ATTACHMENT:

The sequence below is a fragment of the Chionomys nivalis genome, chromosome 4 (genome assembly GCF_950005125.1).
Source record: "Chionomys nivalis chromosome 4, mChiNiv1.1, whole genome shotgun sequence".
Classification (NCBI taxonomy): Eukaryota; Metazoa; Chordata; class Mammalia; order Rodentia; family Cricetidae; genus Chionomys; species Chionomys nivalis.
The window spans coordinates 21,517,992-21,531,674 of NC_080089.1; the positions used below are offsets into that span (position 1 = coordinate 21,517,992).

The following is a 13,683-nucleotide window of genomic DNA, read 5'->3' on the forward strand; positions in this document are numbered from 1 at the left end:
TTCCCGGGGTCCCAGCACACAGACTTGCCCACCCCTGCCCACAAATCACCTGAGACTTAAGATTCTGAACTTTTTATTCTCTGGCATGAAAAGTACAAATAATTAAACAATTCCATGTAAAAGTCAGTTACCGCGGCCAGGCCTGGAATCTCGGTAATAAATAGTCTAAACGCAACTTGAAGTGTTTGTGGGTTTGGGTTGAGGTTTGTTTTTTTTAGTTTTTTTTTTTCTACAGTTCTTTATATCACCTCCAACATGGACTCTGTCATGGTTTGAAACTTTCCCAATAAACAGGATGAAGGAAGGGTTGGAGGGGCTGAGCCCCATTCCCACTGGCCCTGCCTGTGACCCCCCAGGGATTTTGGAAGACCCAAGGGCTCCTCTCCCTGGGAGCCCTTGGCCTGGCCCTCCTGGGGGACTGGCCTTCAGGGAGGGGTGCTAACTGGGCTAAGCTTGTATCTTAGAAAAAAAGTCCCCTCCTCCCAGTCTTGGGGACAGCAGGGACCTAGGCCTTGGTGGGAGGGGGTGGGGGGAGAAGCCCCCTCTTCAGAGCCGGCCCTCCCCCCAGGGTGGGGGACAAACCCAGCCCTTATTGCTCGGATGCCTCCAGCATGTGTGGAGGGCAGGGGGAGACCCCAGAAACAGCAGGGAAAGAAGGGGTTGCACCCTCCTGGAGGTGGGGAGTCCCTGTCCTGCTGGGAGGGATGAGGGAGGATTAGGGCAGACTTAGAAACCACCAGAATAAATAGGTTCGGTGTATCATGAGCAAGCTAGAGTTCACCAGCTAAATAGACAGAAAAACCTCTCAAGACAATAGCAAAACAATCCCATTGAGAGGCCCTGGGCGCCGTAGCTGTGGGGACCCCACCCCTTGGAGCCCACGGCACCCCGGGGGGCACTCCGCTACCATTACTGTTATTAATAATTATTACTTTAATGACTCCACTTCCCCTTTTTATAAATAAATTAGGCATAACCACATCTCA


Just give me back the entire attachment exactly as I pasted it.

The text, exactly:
The sequence below is a fragment of the Chionomys nivalis genome, chromosome 4 (genome assembly GCF_950005125.1).
Source record: "Chionomys nivalis chromosome 4, mChiNiv1.1, whole genome shotgun sequence".
Classification (NCBI taxonomy): Eukaryota; Metazoa; Chordata; class Mammalia; order Rodentia; family Cricetidae; genus Chionomys; species Chionomys nivalis.
The window spans coordinates 21,517,992-21,531,674 of NC_080089.1; the positions used below are offsets into that span (position 1 = coordinate 21,517,992).

The following is a 13,683-nucleotide window of genomic DNA, read 5'->3' on the forward strand; positions in this document are numbered from 1 at the left end:
TTCCCGGGGTCCCAGCACACAGACTTGCCCACCCCTGCCCACAAATCACCTGAGACTTAAGATTCTGAACTTTTTATTCTCTGGCATGAAAAGTACAAATAATTAAACAATTCCATGTAAAAGTCAGTTACCGCGGCCAGGCCTGGAATCTCGGTAATAAATAGTCTAAACGCAACTTGAAGTGTTTGTGGGTTTGGGTTGAGGTTTGTTTTTTTTAGTTTTTTTTTTTCTACAGTTCTTTATATCACCTCCAACATGGACTCTGTCATGGTTTGAAACTTTCCCAATAAACAGGATGAAGGAAGGGTTGGAGGGGCTGAGCCCCATTCCCACTGGCCCTGCCTGTGACCCCCCAGGGATTTTGGAAGACCCAAGGGCTCCTCTCCCTGGGAGCCCTTGGCCTGGCCCTCCTGGGGGACTGGCCTTCAGGGAGGGGTGCTAACTGGGCTAAGCTTGTATCTTAGAAAAAAAGTCCCCTCCTCCCAGTCTTGGGGACAGCAGGGACCTAGGCCTTGGTGGGAGGGGGTGGGGGGAGAAGCCCCCTCTTCAGAGCCGGCCCTCCCCCCAGGGTGGGGGACAAACCCAGCCCTTATTGCTCGGATGCCTCCAGCATGTGTGGAGGGCAGGGGGAGACCCCAGAAACAGCAGGGAAAGAAGGGGTTGCACCCTCCTGGAGGTGGGGAGTCCCTGTCCTGCTGGGAGGGATGAGGGAGGATTAGGGCAGACTTAGAAACCACCAGAATAAATAGGTTCGGTGTATCATGAGCAAGCTAGAGTTCACCAGCTAAATAGACAGAAAAACCTCTCAAGACAATAGCAAAACAATCCCATTGAGAGGCCCTGGGCGCCGTAGCTGTGGGGACCCCACCCCTTGGAGCCCACGGCACCCCGGGGGGCACTCCGCTACCATTACTGTTATTAATAATTATTACTTTAATGACTCCACTTCCCCTTTTTATAAATAAATTAGGCATAACCACATCTCA